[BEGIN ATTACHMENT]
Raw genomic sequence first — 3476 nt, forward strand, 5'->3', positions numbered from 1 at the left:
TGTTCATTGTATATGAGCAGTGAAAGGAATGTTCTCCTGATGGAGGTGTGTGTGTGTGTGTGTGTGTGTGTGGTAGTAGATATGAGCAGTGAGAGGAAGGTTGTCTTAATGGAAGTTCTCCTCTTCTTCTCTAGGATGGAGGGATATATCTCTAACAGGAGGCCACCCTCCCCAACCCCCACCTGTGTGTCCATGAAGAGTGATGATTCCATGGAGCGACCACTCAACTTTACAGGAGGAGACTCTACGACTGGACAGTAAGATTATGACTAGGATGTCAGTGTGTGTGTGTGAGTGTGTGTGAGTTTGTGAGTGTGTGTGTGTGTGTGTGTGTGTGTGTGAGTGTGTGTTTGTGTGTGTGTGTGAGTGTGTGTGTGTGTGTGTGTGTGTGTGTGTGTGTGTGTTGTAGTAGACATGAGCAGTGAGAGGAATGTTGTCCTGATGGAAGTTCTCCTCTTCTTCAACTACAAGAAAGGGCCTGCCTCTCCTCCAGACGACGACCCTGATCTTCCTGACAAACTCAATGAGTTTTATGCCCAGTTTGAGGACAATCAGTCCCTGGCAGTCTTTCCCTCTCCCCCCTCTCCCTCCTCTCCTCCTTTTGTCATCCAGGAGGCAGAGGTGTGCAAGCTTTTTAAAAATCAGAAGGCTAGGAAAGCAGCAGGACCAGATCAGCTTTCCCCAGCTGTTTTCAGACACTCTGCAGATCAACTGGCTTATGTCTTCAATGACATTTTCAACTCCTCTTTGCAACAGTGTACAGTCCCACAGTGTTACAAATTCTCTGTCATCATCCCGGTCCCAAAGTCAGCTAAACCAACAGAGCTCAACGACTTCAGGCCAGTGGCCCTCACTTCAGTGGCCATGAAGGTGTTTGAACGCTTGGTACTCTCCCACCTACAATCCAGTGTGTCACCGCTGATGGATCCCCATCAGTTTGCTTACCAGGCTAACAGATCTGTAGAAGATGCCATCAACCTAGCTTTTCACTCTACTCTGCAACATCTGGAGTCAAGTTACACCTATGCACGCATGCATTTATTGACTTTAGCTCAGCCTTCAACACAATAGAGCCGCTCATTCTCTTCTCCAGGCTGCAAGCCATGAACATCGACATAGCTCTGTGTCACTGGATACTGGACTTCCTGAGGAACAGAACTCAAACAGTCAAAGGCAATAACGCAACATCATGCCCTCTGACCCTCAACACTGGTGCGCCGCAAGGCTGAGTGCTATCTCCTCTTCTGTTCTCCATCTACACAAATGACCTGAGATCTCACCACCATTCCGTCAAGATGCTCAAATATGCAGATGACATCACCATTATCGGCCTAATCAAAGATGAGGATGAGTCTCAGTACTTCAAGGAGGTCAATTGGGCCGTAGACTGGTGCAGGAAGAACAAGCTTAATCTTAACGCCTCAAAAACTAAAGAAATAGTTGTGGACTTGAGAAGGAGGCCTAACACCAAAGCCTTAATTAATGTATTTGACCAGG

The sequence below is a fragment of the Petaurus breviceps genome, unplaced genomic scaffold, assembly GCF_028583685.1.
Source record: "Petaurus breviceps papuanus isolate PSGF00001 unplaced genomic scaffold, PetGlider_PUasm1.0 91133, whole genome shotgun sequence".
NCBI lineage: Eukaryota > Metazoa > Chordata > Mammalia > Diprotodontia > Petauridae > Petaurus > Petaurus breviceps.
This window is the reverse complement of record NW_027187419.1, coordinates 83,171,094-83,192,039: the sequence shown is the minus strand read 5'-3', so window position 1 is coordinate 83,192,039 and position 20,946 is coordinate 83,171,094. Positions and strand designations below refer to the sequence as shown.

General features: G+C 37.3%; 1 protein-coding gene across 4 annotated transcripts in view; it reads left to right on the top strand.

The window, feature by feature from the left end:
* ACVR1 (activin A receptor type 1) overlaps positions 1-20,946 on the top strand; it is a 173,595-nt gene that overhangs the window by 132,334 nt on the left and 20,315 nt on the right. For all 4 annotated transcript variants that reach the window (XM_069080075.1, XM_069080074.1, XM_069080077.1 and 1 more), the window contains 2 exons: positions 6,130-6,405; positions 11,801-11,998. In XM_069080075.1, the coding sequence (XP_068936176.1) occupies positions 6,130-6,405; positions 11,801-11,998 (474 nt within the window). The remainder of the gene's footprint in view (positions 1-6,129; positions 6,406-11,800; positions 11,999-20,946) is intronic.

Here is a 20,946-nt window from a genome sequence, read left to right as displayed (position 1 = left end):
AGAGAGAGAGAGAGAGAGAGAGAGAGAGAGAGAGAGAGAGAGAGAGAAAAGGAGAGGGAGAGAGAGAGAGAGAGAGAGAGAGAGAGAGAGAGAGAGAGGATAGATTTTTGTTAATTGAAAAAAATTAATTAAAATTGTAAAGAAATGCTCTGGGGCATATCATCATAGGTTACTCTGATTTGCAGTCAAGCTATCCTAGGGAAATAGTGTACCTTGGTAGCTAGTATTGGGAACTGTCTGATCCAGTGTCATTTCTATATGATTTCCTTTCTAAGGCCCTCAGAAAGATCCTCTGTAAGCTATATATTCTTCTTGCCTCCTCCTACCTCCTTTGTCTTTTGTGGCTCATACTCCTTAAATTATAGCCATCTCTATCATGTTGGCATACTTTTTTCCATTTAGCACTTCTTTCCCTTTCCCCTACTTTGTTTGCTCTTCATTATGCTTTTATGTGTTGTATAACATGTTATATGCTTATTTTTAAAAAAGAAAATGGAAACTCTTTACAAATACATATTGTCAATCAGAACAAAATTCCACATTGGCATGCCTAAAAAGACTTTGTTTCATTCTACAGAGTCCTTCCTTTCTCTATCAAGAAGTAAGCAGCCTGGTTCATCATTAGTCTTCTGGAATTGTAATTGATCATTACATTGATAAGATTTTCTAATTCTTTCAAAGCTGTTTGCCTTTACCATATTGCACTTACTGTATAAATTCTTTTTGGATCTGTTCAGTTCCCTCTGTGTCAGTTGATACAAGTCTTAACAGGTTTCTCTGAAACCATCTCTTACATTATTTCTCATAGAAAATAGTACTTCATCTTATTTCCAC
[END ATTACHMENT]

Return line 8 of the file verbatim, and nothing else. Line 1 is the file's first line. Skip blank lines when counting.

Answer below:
The window, feature by feature from the left end: